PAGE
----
Article Text

Download PDFPDF

Original research
Diversity in the emergency care for febrile children in Europe: a questionnaire study
  1. Dorine Borensztajn1,
  2. Shunmay Yeung2,
  3. Nienke N Hagedoorn1,
  4. Anda Balode3,
  5. Ulrich von Both4,5,
  6. Enitan D Carrol6,7,
  7. Juan Emmanuel Dewez2,
  8. Irini Eleftheriou8,
  9. Marieke Emonts9,10,
  10. Michiel van der Flier11,12,
  11. Ronald de Groot11,
  12. Jethro Adam Herberg13,14,
  13. Benno Kohlmaier15,
  14. Emma Lim9,
  15. Ian Maconochie13,14,
  16. Federico Martinón-Torres16,
  17. Ruud Nijman13,14,
  18. Marko Pokorn17,
  19. Franc Strle17,
  20. Maria Tsolia8,
  21. Gerald Wendelin15,
  22. Dace Zavadska3,
  23. Werner Zenz15,
  24. Michael Levin13,14,
  25. Henriette A Moll1
  1. 1 Department of General Paediatrics, Erasmus MC-Sophia Children's Hospital, Rotterdam, The Netherlands
  2. 2 Faculty of Infectious and Tropical Disease, London School of Hygiene and Tropical Medicine, London, UK
  3. 3 Department of Pediatrics, Rīgas Stradiņa Universitāte, Children's Clinical University Hospital, Riga, Latvia
  4. 4 Division of Paediatric Infectious Diseases, Dr. von Hauner Children's Hospital, Ludwig-Maximilians-University (LMU), Munich, Germany
  5. 5 German Centre for Infection Research DZIF, Munich, Germany
  6. 6 Department of Infectious Diseases, Alder Hey Children's NHS Foundation Trust, Liverpool, UK
  7. 7 Department of Clinical Infection, Microbiology, and Immunology, Institute of Infection and Global Health, University of Liverpool, Liverpool, UK
  8. 8 Second Department of Paediatrics, P & A Kyriakou Children’s Hospital, National and Kapodistrian University of Athens, Athens, Greece
  9. 9 Paediatric Immunology, Infectious Diseases and Allergy, Newcastle upon Tyne Hospitals NHS Foundation Trust, Great North Children’s Hospital, Newcastle upon Tyne, UK
  10. 10 Institute of Cellular Medicine, Newcastle University, Newcastle upon Tyne, UK
  11. 11 Pediatric Infectious Diseases and Immunology, Amalia Children's Hospital, Radboudumc, Nijmegen, The Netherlands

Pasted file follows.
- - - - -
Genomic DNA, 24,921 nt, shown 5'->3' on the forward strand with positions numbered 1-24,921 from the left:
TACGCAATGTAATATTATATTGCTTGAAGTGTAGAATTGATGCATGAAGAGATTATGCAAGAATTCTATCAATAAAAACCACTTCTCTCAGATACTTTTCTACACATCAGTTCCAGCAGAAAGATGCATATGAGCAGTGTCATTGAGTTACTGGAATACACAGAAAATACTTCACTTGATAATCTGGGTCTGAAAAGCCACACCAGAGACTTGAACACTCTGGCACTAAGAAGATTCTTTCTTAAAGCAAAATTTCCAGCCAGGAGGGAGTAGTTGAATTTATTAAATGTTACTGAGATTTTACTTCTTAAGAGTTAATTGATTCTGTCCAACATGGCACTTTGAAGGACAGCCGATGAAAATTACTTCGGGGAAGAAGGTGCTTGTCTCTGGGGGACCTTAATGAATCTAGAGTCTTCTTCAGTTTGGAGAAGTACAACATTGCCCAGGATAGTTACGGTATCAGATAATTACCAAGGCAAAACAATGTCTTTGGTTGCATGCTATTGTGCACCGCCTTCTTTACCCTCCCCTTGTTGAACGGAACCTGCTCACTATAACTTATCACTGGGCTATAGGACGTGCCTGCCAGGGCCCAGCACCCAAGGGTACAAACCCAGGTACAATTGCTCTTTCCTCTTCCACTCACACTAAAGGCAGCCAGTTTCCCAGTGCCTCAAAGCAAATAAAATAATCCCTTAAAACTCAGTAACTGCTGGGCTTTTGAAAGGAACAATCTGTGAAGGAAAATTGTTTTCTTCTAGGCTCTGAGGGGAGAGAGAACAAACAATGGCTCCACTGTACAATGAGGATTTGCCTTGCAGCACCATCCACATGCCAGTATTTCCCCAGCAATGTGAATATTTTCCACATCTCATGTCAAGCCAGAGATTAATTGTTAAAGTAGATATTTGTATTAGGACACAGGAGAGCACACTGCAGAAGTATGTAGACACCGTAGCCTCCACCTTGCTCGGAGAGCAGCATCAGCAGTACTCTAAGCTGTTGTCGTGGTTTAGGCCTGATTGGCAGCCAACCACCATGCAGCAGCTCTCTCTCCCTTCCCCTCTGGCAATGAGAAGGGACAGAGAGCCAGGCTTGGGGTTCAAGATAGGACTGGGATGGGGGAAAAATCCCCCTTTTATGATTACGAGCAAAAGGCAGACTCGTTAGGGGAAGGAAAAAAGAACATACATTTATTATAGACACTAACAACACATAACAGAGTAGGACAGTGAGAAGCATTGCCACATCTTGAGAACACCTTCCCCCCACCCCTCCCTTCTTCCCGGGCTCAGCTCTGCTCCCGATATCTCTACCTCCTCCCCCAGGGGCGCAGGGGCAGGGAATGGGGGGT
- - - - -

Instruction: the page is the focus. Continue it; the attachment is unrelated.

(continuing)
12. 12 Pediatric Infectious Diseases and Immunology, Wilhelmina Children’s Hospital, University Medical Center Utrecht, Utrecht, The Netherlands
  13. 13 Section of Paediatrics, Imperial College, London, UK
  14. 14 Paediatric Emergency Department, Imperial College Healthcare NHS Trust, London, UK
  15. 15 Department of General Paediatrics, Medical University of Graz, Graz, Austria
  16. 16 Genetics, Vaccines, Infections and Pediatrics Research group (GENVIP), Hospital Clinico Universitario de Santiago de Compostela, Santiago de Compostela, Spain
  17. 17 Department of Infectious Diseases, University Medical Centre Ljubljana, Ljubljana, Slovenia
  1. Correspondence to Dr Dorine Borensztajn; d.borensztajn{at}


Objective To provide an overview of care in emergency departments (EDs) across Europe in order to interpret observational data and implement interventions regarding the management of febrile children.

Design and setting An electronic questionnaire was sent to the principal investigators of an ongoing study (PERFORM (Personalised Risk assessment in Febrile illness to Optimise Real-life Management), in 11 European hospitals in eight countries: Austria, Germany, Greece, Latvia, the Netherlands, Slovenia, Spain and the UK.

Outcome measures The questionnaire covered indicators in three domains: local ED quality (supervision, guideline availability, paper vs electronic health records), organisation of healthcare (primary care, immunisation), and local factors influencing or reflecting resource use (availability of point-of-care tests, admission rates).